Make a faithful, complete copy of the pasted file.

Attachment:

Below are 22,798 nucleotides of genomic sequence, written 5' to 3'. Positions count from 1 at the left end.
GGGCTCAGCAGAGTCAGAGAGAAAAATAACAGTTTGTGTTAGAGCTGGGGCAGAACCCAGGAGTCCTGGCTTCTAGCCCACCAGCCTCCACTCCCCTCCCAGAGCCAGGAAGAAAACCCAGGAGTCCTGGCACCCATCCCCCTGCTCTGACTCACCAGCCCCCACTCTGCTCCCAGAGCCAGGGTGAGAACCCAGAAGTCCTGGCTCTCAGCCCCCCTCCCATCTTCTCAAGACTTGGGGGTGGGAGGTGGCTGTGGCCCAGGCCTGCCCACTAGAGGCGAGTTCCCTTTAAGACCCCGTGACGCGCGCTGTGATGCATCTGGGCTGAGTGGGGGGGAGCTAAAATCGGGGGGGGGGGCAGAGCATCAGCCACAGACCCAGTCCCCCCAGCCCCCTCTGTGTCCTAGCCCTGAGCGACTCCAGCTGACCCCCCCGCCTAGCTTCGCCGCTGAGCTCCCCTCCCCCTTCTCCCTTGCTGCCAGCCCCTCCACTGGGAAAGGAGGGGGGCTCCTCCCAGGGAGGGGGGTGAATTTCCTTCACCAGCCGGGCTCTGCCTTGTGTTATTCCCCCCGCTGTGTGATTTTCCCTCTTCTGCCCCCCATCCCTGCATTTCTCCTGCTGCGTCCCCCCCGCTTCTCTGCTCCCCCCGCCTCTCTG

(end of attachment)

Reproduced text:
Below are 22,798 nucleotides of genomic sequence, written 5' to 3'. Positions count from 1 at the left end.
GGGCTCAGCAGAGTCAGAGAGAAAAATAACAGTTTGTGTTAGAGCTGGGGCAGAACCCAGGAGTCCTGGCTTCTAGCCCACCAGCCTCCACTCCCCTCCCAGAGCCAGGAAGAAAACCCAGGAGTCCTGGCACCCATCCCCCTGCTCTGACTCACCAGCCCCCACTCTGCTCCCAGAGCCAGGGTGAGAACCCAGAAGTCCTGGCTCTCAGCCCCCCTCCCATCTTCTCAAGACTTGGGGGTGGGAGGTGGCTGTGGCCCAGGCCTGCCCACTAGAGGCGAGTTCCCTTTAAGACCCCGTGACGCGCGCTGTGATGCATCTGGGCTGAGTGGGGGGGAGCTAAAATCGGGGGGGGGGGCAGAGCATCAGCCACAGACCCAGTCCCCCCAGCCCCCTCTGTGTCCTAGCCCTGAGCGACTCCAGCTGACCCCCCCGCCTAGCTTCGCCGCTGAGCTCCCCTCCCCCTTCTCCCTTGCTGCCAGCCCCTCCACTGGGAAAGGAGGGGGGCTCCTCCCAGGGAGGGGGGTGAATTTCCTTCACCAGCCGGGCTCTGCCTTGTGTTATTCCCCCCGCTGTGTGATTTTCCCTCTTCTGCCCCCCATCCCTGCATTTCTCCTGCTGCGTCCCCCCCGCTTCTCTGCTCCCCCCGCCTCTCTG